Number one again!

I was pleased to see that my SQL Expert book is yet again listed as a number one best seller this afternoon by Amazon.com’s book ranking system for two of the book’s categories:

  • Computers and Technology -> Databases and Big Data -> Oracle
  • Computers and Technology -> Certification -> Oracle

Trailing are excellent books in their own right, including many authored or co-authored by Oracle ACE Directors: a brand new Oracle Public Cloud book co-authored by Charles Kim, Mark Rittman‘s Business Intelligence book from Oracle Press, and Steve Feuerstein‘s legendary PL/SQL book.

I’m busy working on a new book from Oracle Press, more on that in the very near future – stay tuned! In the meantime, the 047 book makes a great holiday present for anyone in your life who wants to become a certified SQL Expert!

Below is the screenshot from the “Databases and Big Data” category:

Oracle SQL Expert Number One on the Amazon Best Selling Charts 11/29/2016 for its category.

Larry Ellison, and “cloud computing” vs. “utility computing”

“Everyone doesn’t have their own well at their house … we tap into the water network, we tap into the electricity network … we get better service at a lower price by having our water come from a utility … we’ll experience the same economic advantages … as we get our data from an information utility.” – Larry Ellison, Oracle Open World, September 18, 2016, spoken during his keynote presentation: “The Cloud: A New Era of Utility Computing”

Don’t be misled.   Larry Ellison is not late to the Cloud Party.  Consider this quote from 1998:

… Larry Ellison, the founder and CEO of the Oracle Corporation, has frequently mused at what life would be like if common household appliances had the same complexity of maintenance as a PC … “Sorry, I can’t go out tonight, I’m staying home so I can upgrade my TV to version 7.0.” … Ellison’s argument … the PC must become as easy to use as any common household appliance.

In a recent presentation … Ellison was asked … if the network will be stable enough—won’t it crash from time to time? … Ellison’s response … what is the last thing that crashed on you: your telephone, or Windows … ? The audience roared with laughter, making the answer obvious …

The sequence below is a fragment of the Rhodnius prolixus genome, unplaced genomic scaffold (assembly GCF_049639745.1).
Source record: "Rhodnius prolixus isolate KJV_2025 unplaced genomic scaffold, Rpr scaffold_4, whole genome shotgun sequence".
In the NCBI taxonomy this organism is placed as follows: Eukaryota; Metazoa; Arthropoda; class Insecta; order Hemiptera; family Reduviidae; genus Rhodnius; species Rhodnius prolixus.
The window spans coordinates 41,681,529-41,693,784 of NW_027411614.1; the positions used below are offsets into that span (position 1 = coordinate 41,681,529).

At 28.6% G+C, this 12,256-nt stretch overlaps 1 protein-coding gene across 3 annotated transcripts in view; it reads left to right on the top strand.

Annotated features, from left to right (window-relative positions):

The number of networks we already depend on is impressive: plumbing, electricity, highways, television, radio—all networks professionally run by others … Why should a computer user experience anything different?

— Excerpted from Chapter 27, “Oracle Web Application Server”, in the book “Oracle8 Server Unleashed” published by Macmillan Computer Publishing.

That’s a brilliant quote, isn’t it?  You better say ‘yes’ because I wrote that – all the way back in 1998.

And I wrote it because of Larry Ellison’s leadership.  Ellison, way ahead of his time, had already seen the potential of the World Wide Web and its underlying protocol, HTTP, all of which had been invented barely five years prior.  Ellison had already seen the vision and was leading the charge towards “utility computing”.

So I was thrilled to see Ellison keeping that phrase alive yesterday at OOW.  To me, “utility” computing is significantly more descriptive than the phrase “cloud” computing.  Clouds paint images of vague, nebulous, fragmented things somewhere far away, without specificity or form or shape.  But utility computing is much more descriptive of what is really intended: a ubiquitous workhorse that is simultaneously both specific and dependable, scientifically complex at it core, cutting edge in its usefulness, yet easy for everyone to access and use for common purposes.

Cloud computing is not just a “computer somewhere else”, as I’ve heard it described – that’s a funny one-liner and I’ve been guilty of laughing at it myself.  But cloud computing – utility computing – is significantly much more than that.  It is a series of complex hardware, network, and software components, brought together in an easy-to-configure, easy-to-access, ever-present simple interface through which an end-user can quickly set up (provision) whatever resources he or she needs quickly to meet whatever business requirement is currently demanding attention, in a more cost-effective manner than ever before, by compartmentalizing the various desired components and optimizing their deployment.

It is true that Amazon Web Services has much of the market momentum at the moment, and has captured a lot of the headlines in the tech industry.

But the truth is that Oracle is still, to this moment, the unquestioned leader in all forms of serious professional business software applications, and he has been actively and purposely working for years to leverage the power of the network in support of business objectives.  The multi-year re architecture of most of the world’s leading enterprise resource planning (ERP) applications is just one example of what they’ve done toward this goal.

This week’s Oracle Open World should be very eventful.

For Larry Ellison’s keynote last night, see this link, but recognize this link might not survive much longer than OOW 2016: https://www.oracle.com/openworld/on-demand/index.html

For an OOW YouTube channel highlight that might survive the link above, see here: https://youtu.be/S1p_TcS9bxk